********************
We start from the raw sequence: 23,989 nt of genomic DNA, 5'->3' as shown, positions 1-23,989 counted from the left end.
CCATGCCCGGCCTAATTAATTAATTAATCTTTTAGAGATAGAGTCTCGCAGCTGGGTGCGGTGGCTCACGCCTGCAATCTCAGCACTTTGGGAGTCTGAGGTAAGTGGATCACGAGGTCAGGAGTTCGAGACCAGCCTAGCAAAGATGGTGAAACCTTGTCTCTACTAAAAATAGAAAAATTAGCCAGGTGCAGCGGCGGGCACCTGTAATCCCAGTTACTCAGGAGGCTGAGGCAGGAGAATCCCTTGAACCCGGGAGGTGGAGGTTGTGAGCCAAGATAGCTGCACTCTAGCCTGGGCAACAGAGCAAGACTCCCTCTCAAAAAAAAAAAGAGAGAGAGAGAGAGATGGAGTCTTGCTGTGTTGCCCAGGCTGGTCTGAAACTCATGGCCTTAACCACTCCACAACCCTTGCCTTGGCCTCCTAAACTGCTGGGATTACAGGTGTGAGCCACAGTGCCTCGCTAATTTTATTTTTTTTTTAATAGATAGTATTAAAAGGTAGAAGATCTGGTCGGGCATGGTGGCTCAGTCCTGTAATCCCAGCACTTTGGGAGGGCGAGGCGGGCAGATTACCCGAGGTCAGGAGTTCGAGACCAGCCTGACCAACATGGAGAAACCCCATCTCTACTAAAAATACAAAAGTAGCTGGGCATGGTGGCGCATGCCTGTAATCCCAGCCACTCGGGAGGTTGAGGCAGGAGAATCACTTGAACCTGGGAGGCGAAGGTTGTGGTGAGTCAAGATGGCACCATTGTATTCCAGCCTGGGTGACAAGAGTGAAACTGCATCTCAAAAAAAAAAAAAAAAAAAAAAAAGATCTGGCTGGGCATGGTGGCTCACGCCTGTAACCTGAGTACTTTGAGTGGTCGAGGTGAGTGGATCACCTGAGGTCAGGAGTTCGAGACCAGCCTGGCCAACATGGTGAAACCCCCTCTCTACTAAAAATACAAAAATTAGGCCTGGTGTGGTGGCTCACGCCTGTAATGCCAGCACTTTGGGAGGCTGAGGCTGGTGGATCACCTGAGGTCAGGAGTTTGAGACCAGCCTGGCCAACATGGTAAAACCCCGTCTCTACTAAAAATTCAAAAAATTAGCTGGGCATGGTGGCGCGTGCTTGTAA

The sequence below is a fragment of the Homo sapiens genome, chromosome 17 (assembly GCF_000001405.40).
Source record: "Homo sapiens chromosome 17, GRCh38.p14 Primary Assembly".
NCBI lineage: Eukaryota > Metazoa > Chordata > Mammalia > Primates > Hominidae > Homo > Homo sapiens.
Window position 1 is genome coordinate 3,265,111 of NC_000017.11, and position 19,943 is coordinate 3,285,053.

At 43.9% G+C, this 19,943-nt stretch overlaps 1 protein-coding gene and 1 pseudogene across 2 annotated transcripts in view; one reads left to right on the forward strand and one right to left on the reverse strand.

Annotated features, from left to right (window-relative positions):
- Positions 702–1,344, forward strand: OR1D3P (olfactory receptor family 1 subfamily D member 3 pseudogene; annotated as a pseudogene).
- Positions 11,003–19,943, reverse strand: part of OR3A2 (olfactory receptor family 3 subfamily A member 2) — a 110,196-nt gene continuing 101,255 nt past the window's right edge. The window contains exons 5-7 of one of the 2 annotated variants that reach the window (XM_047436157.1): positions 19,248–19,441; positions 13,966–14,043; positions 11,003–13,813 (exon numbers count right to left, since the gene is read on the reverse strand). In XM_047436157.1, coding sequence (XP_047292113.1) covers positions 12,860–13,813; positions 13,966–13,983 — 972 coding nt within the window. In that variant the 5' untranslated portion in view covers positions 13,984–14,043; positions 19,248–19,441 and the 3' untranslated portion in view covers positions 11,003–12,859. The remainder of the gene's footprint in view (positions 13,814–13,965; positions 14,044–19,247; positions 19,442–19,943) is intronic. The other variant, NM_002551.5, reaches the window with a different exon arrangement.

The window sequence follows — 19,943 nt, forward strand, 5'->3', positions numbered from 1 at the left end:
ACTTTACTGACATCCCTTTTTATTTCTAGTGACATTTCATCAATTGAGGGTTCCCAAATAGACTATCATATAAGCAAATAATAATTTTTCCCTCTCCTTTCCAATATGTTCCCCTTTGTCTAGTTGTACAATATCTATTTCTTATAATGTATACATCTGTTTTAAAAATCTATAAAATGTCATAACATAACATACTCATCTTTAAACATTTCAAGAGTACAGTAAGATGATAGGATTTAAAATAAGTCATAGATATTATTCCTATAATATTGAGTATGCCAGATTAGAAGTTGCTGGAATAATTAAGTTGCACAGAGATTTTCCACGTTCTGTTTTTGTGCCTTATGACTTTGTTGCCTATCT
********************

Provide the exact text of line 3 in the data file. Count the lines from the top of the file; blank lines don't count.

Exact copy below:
The sequence below is a fragment of the Homo sapiens genome, chromosome 17 (assembly GCF_000001405.40).